Pink Shirt Day in Aotearoa

Pink Shirt Day aims to reduce bullying in Aotearoa by celebrating diversity in all its forms and supporting workplaces, communities and schools to be safe, supportive, welcoming and inclusive of all people. While all people can be the target of bullying, some groups or individuals experience more bullying than others. Lesbian, gay, bisexual, transgender, queer, intersex, asexual and other sexuality and gender diverse identities (LGBTQIA+) people - also known as rainbow communities - experience higher levels of bullying. Pink Shirt Day started because people wanted to stop homophobic, biphobic and transphobic bullying, and this remains a strong focus of Pink Shirt Day in Aotearoa.

Origins of Pink Shirt Day

Pink Shirt Day began in Canada in 2007 when two students took a stand against homophobic bullying after a new Year 10 student was harassed and threatened for wearing pink. These students bought dozens of pink shirts and distributed them to their classmates to wear the next day. The word got out online and hundreds of students showed up in pink, some from head-to-toe, to stand together against bullying. It has been celebrated in New Zealand since 2009.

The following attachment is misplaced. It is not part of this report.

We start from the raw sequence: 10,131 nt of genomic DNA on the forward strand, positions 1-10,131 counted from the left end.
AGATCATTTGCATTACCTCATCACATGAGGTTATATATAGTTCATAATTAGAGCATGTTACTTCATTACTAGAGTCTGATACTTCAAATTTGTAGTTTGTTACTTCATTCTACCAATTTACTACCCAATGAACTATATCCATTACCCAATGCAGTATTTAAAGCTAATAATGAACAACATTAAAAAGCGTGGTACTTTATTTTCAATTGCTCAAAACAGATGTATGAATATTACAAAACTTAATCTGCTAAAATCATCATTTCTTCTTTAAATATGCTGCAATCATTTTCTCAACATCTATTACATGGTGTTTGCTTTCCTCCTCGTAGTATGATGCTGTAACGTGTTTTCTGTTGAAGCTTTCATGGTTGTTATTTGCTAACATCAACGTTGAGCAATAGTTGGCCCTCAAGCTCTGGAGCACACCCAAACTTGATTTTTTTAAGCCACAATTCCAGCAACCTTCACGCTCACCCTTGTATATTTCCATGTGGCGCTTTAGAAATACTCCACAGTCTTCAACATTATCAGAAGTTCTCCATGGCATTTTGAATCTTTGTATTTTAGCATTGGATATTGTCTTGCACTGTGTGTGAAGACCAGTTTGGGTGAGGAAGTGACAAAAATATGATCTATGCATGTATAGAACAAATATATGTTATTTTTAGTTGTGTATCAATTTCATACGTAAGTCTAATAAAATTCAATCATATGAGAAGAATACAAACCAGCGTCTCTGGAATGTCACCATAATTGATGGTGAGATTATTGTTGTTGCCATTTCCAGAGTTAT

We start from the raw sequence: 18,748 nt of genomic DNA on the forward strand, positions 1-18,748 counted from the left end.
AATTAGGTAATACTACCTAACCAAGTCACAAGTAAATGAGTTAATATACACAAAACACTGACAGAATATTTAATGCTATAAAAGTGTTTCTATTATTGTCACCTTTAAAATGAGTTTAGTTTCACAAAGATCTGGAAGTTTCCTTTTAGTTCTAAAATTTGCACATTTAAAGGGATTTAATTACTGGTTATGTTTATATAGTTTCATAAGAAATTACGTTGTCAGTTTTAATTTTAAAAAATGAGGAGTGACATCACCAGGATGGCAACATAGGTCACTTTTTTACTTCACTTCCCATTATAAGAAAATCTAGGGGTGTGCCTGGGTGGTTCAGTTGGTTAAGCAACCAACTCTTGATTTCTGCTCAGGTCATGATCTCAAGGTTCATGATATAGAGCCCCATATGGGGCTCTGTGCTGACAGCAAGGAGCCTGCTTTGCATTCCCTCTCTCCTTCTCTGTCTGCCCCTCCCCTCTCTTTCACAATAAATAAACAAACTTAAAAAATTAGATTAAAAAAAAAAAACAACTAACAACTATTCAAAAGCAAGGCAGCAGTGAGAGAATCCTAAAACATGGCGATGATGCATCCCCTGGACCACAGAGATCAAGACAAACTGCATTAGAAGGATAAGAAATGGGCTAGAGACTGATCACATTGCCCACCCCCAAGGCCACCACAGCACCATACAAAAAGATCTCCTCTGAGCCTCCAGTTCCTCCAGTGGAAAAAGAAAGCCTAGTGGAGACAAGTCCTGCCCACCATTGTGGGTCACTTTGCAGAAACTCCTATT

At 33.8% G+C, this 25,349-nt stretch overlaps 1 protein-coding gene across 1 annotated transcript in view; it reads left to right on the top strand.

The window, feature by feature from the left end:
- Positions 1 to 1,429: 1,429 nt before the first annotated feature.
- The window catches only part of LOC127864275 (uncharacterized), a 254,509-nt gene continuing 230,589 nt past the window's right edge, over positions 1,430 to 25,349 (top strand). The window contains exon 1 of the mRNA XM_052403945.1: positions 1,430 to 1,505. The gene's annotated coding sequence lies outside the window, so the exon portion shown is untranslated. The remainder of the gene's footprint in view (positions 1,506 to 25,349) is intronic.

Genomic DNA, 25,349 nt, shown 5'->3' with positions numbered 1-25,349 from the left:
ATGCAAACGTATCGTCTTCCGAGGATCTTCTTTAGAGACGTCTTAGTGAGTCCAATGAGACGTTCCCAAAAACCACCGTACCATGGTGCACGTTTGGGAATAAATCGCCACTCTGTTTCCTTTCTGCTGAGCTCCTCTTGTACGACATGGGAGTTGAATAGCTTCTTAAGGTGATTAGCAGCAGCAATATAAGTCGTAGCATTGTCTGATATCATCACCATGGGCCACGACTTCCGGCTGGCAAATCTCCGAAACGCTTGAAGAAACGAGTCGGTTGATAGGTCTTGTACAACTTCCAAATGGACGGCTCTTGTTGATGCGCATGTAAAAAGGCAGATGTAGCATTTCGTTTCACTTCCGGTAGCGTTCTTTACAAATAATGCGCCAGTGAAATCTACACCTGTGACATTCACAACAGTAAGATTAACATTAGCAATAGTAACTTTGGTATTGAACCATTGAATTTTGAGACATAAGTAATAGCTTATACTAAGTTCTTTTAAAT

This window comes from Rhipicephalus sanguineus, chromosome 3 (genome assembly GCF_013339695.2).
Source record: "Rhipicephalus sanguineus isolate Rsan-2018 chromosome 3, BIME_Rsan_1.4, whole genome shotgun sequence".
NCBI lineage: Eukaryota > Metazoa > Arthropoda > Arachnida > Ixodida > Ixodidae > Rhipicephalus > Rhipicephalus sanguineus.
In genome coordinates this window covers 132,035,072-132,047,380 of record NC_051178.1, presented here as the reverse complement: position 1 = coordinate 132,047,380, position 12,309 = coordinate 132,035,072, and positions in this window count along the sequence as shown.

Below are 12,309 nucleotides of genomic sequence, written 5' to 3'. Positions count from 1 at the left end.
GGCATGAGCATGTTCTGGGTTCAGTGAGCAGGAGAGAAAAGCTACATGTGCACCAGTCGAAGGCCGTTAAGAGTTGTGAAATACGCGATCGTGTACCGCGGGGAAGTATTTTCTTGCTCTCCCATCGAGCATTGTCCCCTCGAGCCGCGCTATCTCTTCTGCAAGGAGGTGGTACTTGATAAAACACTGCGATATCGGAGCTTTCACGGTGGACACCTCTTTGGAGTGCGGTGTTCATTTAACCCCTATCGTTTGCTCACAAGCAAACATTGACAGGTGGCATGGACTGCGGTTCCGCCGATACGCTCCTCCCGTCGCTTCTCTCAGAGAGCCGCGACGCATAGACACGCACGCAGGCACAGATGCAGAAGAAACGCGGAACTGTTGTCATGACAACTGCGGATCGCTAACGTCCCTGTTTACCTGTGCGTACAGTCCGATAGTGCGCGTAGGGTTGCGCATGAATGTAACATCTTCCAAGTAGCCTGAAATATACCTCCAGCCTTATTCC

PSD Suzy and kids

What do we mean by LGBTQIA+?

LGBTQIA+ stands for lesbian, gay, bisexual, transgender, queer, intersex, asexual or other sexuality and gender diverse identities. It’s important to note the ‘+’ in this acronym acknowledges anyone that does not identify with these terms (Te Kete Ipurangi, 2018). We understand the language and definitions are constantly evolving. There are many different cultural understandings and terms for sexuality and gender diversity such as takatāpui, whakawāhine, and tangata ira tāne (Māori), hijra (Bengali), fa’afafine (Samoan), and fakaleiti (Tongan). 

Why reduce bullying?

Bullying can have serious and ongoing impacts on people’s mental health and wellbeing. Many studies that show that people who are bullied are more likely to experience mental health issues, such as depression, anxiety and even suicidal thoughts. As with any health condition, mental health problems can affect a person’s work and cause substantial costs to organisations (BusinessNZ, 2013). For workplaces, it’s their legal responsibility under the Health and Safety at Work Act 2015 to manage risks to mental health and wellbeing just like they do any other health and safety risk (Wellplace.nz).


Our partners

The Mental Health Foundation has led Pink Shirt Day since 2012. In 2021, our partners include InsideOUT, the Peace Foundation, New Zealand Post Primary Teachers’ Association (PPTA), Te Kaha O Te Rangatahi Trust, the Human Rights Commission, Bullying-Free NZ Week, Cook Islands Development Agency, and Pacific Business Trust.

“Kōrero Mai, Kōrero Atu, Mauri Tū, Mauri Ora – Speak Up, Stand Together, Stop Bullying!”